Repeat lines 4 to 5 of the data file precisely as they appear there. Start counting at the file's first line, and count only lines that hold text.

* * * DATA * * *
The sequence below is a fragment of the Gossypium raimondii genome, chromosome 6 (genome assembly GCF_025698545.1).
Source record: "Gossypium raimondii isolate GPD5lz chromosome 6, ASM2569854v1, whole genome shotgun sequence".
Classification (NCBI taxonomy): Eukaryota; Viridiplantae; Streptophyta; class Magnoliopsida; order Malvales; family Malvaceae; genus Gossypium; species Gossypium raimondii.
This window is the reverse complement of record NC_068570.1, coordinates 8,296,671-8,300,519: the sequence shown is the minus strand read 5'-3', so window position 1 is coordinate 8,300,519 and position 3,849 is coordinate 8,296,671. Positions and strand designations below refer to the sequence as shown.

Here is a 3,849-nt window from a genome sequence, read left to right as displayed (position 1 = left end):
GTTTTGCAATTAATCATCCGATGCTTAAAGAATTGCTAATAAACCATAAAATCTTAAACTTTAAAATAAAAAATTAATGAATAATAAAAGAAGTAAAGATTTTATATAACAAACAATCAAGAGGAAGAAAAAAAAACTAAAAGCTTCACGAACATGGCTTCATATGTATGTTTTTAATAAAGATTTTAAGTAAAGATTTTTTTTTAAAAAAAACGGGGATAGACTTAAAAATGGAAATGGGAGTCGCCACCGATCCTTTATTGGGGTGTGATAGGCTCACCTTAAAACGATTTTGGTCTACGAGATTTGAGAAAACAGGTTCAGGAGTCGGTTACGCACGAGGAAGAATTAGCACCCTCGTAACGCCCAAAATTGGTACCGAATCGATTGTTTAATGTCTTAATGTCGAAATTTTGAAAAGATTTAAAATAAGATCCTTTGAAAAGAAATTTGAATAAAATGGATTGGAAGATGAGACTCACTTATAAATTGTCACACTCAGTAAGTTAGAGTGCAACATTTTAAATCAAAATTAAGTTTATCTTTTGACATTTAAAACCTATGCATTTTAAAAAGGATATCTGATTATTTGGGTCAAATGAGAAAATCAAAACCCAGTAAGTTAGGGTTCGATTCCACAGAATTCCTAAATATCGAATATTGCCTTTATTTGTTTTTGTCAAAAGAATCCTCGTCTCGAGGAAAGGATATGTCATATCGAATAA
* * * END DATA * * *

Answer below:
This window is the reverse complement of record NC_068570.1, coordinates 8,296,671-8,300,519: the sequence shown is the minus strand read 5'-3', so window position 1 is coordinate 8,300,519 and position 3,849 is coordinate 8,296,671. Positions and strand designations below refer to the sequence as shown.

Here is a 3,849-nt window from a genome sequence, read left to right as displayed (position 1 = left end):